Brazil

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  • Publicado : 9 de diciembre de 2009
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Prof. Eduardo Vallejo Aznar
IPE (International Politic Economics)

Monica Nieto Pita
Marisol Chiquete Portillo
Bell…………………………….

History

The Portuguese were the first European settlers to arrive in the area, led by adventurous Pedro Cabral, who began the colonial period in 1500. The Portuguese reportedly found native Indians numbering around seven million. Most tribes were peripatetic,with only limited agriculture and temporary dwellings, although villages often had as many as 5000 inhabitants.

Cultural life appears to have been richly developed, although both tribal warfare and cannibalism were ubiquitous. The few remaining traces of Brazil's Indian tribes reveal little of their lifestyle, unlike the evidence from other Andean tribes. Today, fewer than 200,000 of Brazil'sindigenous people survive, most of whom inhabit the jungle areas.

Other Portuguese explorers followed Cabral, in search of valuable goods for European trade but also for unsettled land and the opportunity to escape poverty in Portugal itself.   The only item of value they discovered was the pau do brasil (brazil wood tree) from which they created red dye. Unlike the colonizing philosophy of theSpanish, the Portuguese in Brazil were much less focused at first on conquering, controlling, and developing the country.

Most were impoverished sailors, who were far more interested in profitable trade and subsistence agriculture than in territorial expansion. The country's interior remained unexplored, nonetheless, sugar soon came to Brazil, and with it came imported slaves.  To a degreeunequaled in most of the American colonies, the Portuguese settlers frequently intermarried with both the Indians and the African slaves, and there were also mixed marriages between the Africans and Indians. As a result, Brazil's population is intermingled to a degree that is unseen elsewhere.

Most Brazilians possess some combination of European, African, Amerindian, Asian, and Middle Easternlineage,and this multiplicity of cultural legacies is a notable feature of current Brazilian culture.

The move to open the country's interior coincided with the discovery in the 1690s of gold in the south-central part of the country. The country's gold deposits didn't pan out, however, and by the close of the 18th century the country's focus had returned to the coastal agricultural regions.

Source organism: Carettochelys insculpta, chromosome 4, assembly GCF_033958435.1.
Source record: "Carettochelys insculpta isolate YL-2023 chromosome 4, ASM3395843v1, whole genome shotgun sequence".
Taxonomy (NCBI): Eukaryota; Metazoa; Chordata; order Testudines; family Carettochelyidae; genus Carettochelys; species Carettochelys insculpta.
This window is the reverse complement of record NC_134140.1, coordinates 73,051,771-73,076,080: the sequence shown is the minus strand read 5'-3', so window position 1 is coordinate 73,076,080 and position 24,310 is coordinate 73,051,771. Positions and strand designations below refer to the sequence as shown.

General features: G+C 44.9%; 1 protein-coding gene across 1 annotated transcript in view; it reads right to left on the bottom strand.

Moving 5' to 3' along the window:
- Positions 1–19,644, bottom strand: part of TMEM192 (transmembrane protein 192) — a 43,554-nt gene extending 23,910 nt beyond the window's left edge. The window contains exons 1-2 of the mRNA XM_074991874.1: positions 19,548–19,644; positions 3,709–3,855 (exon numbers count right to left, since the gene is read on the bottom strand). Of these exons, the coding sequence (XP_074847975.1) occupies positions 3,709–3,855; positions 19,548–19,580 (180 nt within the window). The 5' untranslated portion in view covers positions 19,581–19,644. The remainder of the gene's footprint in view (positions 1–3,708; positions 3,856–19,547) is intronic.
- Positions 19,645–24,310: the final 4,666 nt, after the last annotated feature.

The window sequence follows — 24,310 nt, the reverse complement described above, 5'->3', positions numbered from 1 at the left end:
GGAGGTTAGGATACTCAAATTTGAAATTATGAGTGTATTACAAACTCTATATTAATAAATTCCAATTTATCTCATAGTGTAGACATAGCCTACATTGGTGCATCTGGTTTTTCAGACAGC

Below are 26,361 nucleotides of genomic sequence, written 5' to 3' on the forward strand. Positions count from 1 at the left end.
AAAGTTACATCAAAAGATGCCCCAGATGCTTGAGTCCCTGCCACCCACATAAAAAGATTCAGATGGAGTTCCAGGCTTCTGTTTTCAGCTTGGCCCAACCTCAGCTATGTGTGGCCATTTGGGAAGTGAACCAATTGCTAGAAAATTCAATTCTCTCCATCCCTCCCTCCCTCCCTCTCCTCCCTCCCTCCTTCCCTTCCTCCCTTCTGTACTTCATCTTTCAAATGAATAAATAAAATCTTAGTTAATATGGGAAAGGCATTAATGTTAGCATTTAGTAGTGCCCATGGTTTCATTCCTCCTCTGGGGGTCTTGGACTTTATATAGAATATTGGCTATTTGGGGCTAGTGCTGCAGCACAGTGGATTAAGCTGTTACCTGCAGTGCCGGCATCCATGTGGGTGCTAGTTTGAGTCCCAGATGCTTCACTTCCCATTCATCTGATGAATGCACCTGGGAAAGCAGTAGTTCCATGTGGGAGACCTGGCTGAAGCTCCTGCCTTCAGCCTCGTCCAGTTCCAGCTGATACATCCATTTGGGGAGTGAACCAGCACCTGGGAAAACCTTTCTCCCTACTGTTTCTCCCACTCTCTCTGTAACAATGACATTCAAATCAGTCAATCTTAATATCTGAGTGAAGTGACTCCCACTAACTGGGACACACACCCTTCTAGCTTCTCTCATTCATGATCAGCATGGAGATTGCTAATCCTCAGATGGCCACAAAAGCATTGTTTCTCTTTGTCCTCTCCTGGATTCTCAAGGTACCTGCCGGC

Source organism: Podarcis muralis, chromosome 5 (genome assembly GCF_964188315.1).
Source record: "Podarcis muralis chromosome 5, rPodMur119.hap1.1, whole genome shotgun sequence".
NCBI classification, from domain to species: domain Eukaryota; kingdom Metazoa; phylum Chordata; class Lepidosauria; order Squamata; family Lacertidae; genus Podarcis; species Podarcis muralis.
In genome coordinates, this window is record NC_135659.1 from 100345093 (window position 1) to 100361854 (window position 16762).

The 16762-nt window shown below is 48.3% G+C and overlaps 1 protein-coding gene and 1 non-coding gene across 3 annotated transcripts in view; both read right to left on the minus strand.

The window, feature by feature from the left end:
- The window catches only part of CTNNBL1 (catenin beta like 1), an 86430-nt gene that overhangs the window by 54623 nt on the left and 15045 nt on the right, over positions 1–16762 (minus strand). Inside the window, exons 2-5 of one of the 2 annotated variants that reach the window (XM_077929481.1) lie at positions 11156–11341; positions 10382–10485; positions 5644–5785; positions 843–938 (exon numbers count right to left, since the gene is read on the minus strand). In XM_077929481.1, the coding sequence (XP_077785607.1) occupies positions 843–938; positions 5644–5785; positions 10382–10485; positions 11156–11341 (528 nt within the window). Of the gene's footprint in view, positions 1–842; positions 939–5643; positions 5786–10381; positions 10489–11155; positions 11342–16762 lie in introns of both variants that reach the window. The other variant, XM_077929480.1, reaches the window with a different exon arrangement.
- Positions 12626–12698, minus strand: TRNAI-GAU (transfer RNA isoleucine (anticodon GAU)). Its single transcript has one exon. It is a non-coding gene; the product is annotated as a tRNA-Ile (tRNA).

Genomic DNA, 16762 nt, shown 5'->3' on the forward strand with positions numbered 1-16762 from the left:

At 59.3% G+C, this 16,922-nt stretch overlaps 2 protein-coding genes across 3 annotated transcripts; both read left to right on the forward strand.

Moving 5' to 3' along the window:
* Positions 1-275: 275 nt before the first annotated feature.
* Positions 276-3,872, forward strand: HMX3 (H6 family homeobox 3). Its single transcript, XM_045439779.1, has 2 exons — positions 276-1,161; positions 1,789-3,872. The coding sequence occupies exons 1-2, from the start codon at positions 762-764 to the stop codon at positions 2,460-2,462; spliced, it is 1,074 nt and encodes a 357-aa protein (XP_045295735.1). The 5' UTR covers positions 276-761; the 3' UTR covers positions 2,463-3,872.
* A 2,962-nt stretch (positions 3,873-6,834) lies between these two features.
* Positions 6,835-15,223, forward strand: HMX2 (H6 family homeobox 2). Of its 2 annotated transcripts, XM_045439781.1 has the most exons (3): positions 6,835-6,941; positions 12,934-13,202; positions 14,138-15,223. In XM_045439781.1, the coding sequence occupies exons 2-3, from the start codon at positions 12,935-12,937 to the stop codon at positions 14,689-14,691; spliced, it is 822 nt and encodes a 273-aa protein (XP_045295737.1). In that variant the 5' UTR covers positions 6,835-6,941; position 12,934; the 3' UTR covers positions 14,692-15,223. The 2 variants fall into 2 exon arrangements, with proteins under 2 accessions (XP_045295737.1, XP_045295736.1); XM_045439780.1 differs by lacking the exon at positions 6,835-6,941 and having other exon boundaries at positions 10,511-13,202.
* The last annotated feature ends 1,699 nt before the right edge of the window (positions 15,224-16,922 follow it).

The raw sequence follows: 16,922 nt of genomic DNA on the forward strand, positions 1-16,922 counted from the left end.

In1807, as Napoleon Bonaparte closed in on Portugal's capital city of Lisbon, the Prince Regent shipped himself off to Brazil. Once there, Dom Joao established the colony as the capital of his empire. By 1821 things in Europe had cooled down sufficiently that Dom Joao could return  to Lisbon, and  he left his son Dom Pedro I in charge of Brazil. When the king attempted the following year to returnBrazil to subordinate status as a colony, Dom Pedro flourished his sword and declared the country's independence from Portugal (and his own independence from his father).

In the 19th century coffee took the place of sugar as Brazil's most important product. The boom in coffee production brought a wave of almost one million European immigrants, mostly Italians, and also brought about the Brazilianrepublic.

In 1889, the wealthy coffee magnates backed a military coup, the emperor fled, and Brazil was no more an imperial country. The coffee planters virtually owned the country and the government for the next thirty years, until the worldwide depression evaporated coffee demand. For the next half century Brazil struggled with governmental instability, military coups, and a fragile economy.In 1989, the country enjoyed its first democratic election in almost three decades. Unfortunately, the Brazilians made the mistake of electing Fernando Collor de Mello. Mello's corruption did nothing to help the economy, but his peaceful removal from office indicated at least that the country's political and governmental structures are stable.

Economic history

The economic history of...
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